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Upper Hand Sports Pod

Episode 18: Legacy Sports Performance Owner Bryce Biel

Posted by Upper Hand | Jan 3, 2018 11:20:22 AM

Bryce Biel has a long history with the game of football and was named All Conference, All Area, and All State Honorable Mention while attending Geneva High School. He continued his football career at Elmhurst College -- Eventually joining the coaching staff as an Assistant Coach at Elmhurst, where he also assisted with the Strength and Conditioning program. Upon graduating from Elmhurst College, Bryce became an interim Strength & Conditioning Coach at Northwestern University. Bryce is now the owner and operator at Legacy Sports Performance, since November 2014.


You can read an overview of the interview with Bryce Biel or listen to the podcast below for the full interview.


Q: We are just getting started with the new year - could you tell us a little about what you're working on at the moment and what you’re planning for 2018?

A: I am going outside my comfort zone which is kind of my norm. I like doing things that I would say challenge me mentally and physically, as well as my athletes. So I’m collecting data using a push band… we’re collecting data with all of our athletes, which we normally do, but since we got the push bands it makes it a heck of a lot easier...


Q: What is your vision and mission behind Legacy Sports Performance and How did you get started?

A: ...Our motto is “legacies last for a lifetime.” When I was first thinking about names, I can't even remember the amount of pages I had written down of ideas but what always stuck with me was Derek Jeter. And I'm a huge baseball guy. I love football but I’ve fallen in love with baseball and softball. And Derek Jeter his, I'd say persona or his legacy, is he always left it on the field. Everything he did was to the T, the right way, or the 100th percentile. The hardest and best way you can do it. So for me it was giving back to where I grew up… So it's not what we do on the field or off the field it's what we do in both situations. It creates a little bit of a mindset for the kids to kind of understand it because I want every kid to be beyond successful on the field. That's my overall goal. But my other goal is to help those kids mature...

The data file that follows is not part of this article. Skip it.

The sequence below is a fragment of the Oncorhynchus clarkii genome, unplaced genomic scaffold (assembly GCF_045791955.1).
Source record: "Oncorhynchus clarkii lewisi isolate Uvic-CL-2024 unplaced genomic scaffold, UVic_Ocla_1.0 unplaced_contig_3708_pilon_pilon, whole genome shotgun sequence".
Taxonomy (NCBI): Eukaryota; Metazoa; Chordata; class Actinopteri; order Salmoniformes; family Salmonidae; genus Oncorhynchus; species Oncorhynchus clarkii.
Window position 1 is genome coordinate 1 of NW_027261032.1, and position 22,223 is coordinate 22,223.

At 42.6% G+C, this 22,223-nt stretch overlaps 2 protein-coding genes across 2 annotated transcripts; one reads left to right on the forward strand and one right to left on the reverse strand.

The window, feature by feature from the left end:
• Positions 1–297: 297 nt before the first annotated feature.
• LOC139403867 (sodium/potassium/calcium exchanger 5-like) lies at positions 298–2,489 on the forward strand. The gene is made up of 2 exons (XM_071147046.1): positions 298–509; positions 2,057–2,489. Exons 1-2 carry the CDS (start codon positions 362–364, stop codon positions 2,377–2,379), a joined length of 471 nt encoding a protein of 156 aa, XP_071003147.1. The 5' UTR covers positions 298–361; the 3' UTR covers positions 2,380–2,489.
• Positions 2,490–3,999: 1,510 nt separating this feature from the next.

Q: Tell us a story about one of your proudest moments in your coaching career?

A: … Everyday I have proud moments whether it’s my kids beating PRs and stuff like that or seeing an older kid helping a younger athlete...We had a client, very introverted, not used to being in a weight room, that kind of environment. But after 6 months you could start to see a little bit of light shed on him where his head was picked up, his chest was bigger, his shoulders were back… And it wasn’t just myself it was my college kids that were home on summer, or home on breaks, or my local college kids, they would come in and wait for him to workout...  or encourage him. And I think that may be one of my proudest moments overall...


Q: Tell us a story about some of the challenges you faced in your coaching/athletic career and how you overcame them, or maybe you still are?

A: Probably for a lot of people in sports performance is, I'd say, getting your message across in different ways. I have a lot of athletes that I'd say, everyone works differently. And through the years, you see it more and more that some kids are going to react one way, some kids are going to react another way... so one of the challenges is getting to know personally, every kid that walks in the door… I think other challenges are just continuing to evolve. So whether that’s spiritually, mentally, physically, any of those categories, or any other categories. Whether it's a podcast, a book, a scientific journal, articles - I'm always trying to evolve my knowledge or education...  


Q: What wisdom have you picked up over your years of working in the sport industry that you would share with other coaches and trainers?

A: I think the biggest thing is that for any trainer, wisdom or success is - you can't rush it. I always thought I want more... but in reality you can only handle so much as an individual... take a step back collect your thoughts... Just take it slow. I was always told that the easiest way to win the race is by being the tortoise. Calm and collected. Know what's going on at every single moment. That's one thing I've learned is that being able to control the environment, the business, but not doing it at a rapid pace. I understand everyone wants to grow and everyone wants to grow fast but sometimes growing too fast is going to be a failure at the end if you can't cover it...

Learn more about Legacy Sports Performance at www.legacysportsperformance.com. Subscribe to the Upper Hand Blog for latest podcast episodes and other news! 

Topics: Coaching & Training Tips, Sports Business Management, Podcast

Written by Upper Hand

Upper Hand simplifies front and back-end office tasks for sports businesses, provides cutting-edge marketing tools and offers business intelligence that enables unsurpassed performance for its customers. Customized software and pricing are fit to each individual’s sports business needs with the objective of helping every customer grow their business.